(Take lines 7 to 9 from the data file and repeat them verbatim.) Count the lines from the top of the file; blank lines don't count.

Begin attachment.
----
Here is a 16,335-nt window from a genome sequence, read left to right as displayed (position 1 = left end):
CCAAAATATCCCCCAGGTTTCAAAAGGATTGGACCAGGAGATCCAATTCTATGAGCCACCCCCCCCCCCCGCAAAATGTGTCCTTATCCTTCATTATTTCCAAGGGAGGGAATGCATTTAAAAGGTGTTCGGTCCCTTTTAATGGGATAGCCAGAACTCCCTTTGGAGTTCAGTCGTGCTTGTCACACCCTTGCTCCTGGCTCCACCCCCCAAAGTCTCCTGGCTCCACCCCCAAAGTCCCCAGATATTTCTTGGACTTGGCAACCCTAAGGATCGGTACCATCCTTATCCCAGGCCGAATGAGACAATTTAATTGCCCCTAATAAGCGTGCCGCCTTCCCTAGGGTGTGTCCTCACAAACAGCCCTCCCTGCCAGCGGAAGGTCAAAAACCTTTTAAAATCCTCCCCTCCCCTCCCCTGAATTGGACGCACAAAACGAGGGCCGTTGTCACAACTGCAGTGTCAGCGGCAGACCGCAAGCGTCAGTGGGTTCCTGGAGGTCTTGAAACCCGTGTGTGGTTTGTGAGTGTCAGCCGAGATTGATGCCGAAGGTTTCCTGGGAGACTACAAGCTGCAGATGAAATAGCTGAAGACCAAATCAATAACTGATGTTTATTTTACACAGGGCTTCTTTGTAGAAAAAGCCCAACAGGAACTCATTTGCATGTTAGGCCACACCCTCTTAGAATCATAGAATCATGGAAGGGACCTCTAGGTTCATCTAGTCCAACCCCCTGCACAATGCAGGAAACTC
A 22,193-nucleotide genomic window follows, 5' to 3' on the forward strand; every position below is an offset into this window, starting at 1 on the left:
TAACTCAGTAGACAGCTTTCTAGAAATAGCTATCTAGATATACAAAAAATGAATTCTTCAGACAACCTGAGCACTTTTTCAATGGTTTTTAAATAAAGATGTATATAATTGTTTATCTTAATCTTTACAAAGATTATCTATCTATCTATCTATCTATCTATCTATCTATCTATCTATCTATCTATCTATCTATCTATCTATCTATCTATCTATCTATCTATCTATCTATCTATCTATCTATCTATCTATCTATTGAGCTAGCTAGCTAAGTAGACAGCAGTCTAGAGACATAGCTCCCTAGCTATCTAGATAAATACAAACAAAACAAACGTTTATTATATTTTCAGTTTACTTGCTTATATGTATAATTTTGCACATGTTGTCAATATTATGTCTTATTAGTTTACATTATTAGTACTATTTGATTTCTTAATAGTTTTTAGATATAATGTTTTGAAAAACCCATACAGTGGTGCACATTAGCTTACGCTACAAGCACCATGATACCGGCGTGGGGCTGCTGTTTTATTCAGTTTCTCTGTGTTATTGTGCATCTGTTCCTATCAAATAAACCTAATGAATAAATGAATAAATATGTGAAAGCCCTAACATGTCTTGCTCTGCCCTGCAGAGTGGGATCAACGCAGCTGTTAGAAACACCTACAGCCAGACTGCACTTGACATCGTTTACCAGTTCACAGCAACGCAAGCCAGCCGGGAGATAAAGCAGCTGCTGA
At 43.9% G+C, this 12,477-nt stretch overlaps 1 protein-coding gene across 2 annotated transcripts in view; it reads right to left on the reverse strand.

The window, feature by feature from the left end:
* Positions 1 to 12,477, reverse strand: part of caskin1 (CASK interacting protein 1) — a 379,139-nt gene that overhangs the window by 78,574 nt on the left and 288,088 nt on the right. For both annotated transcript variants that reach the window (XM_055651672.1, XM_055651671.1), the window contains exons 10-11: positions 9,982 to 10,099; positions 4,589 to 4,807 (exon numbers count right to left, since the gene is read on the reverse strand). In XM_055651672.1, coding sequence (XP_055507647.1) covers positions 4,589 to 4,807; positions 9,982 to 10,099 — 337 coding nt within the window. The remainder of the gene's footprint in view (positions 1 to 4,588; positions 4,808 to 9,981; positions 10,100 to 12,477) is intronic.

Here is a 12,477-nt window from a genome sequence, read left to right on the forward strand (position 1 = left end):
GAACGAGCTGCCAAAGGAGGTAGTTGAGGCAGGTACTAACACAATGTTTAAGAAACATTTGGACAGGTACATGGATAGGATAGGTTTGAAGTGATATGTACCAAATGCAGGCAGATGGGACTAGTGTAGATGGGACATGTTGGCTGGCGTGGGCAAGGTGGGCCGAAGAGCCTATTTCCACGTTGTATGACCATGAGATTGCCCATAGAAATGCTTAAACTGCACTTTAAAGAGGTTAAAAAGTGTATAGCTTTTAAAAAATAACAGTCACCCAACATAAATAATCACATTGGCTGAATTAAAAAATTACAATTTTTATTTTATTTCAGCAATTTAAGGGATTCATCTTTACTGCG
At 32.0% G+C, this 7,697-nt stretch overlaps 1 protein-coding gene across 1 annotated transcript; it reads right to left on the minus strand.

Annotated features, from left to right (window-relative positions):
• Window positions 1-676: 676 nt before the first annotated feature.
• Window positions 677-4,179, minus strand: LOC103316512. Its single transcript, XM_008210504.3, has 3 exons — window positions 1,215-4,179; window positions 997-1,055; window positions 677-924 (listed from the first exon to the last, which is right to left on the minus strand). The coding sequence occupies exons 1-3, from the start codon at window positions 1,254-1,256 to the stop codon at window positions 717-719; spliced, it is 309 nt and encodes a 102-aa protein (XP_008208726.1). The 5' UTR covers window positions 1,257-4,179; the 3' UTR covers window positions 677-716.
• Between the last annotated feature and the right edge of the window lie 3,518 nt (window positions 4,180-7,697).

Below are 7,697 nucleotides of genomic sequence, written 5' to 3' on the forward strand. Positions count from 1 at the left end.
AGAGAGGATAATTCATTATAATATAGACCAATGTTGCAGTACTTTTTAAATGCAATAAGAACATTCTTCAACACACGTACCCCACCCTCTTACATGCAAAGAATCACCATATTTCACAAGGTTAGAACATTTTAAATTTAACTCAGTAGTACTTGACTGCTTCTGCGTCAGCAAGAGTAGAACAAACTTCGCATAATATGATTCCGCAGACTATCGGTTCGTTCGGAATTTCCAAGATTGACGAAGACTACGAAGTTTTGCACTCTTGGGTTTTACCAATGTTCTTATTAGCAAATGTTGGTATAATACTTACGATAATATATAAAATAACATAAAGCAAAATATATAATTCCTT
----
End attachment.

* Positions 1 to 12,477, reverse strand: part of caskin1 (CASK interacting protein 1) — a 379,139-nt gene that overhangs the window by 78,574 nt on the left and 288,088 nt on the right. For both annotated transcript variants that reach the window (XM_055651672.1, XM_055651671.1), the window contains exons 10-11: positions 9,982 to 10,099; positions 4,589 to 4,807 (exon numbers count right to left, since the gene is read on the reverse strand). In XM_055651672.1, coding sequence (XP_055507647.1) covers positions 4,589 to 4,807; positions 9,982 to 10,099 — 337 coding nt within the window. The remainder of the gene's footprint in view (positions 1 to 4,588; positions 4,808 to 9,981; positions 10,100 to 12,477) is intronic.

Here is a 12,477-nt window from a genome sequence, read left to right on the forward strand (position 1 = left end):
GAACGAGCTGCCAAAGGAGGTAGTTGAGGCAGGTACTAACACAATGTTTAAGAAACATTTGGACAGGTACATGGATAGGATAGGTTTGAAGTGATATGTACCAAATGCAGGCAGATGGGACTAGTGTAGATGGGACATGTTGGCTGGCGTGGGCAAGGTGGGCCGAAGAGCCTATTTCCACGTTGTATGACCATGAGATTGCCCATAGAAATGCTTAAACTGCACTTTAAAGAGGTTAAAAAGTGTATAGCTTTTAAAAAATAACAGTCACCCAACATAAATAATCACATTGGCTGAATTAAAAAATTACAATTTTTATTTTATTTCAGCAATTTAAGGGATTCATCTTTACTGCG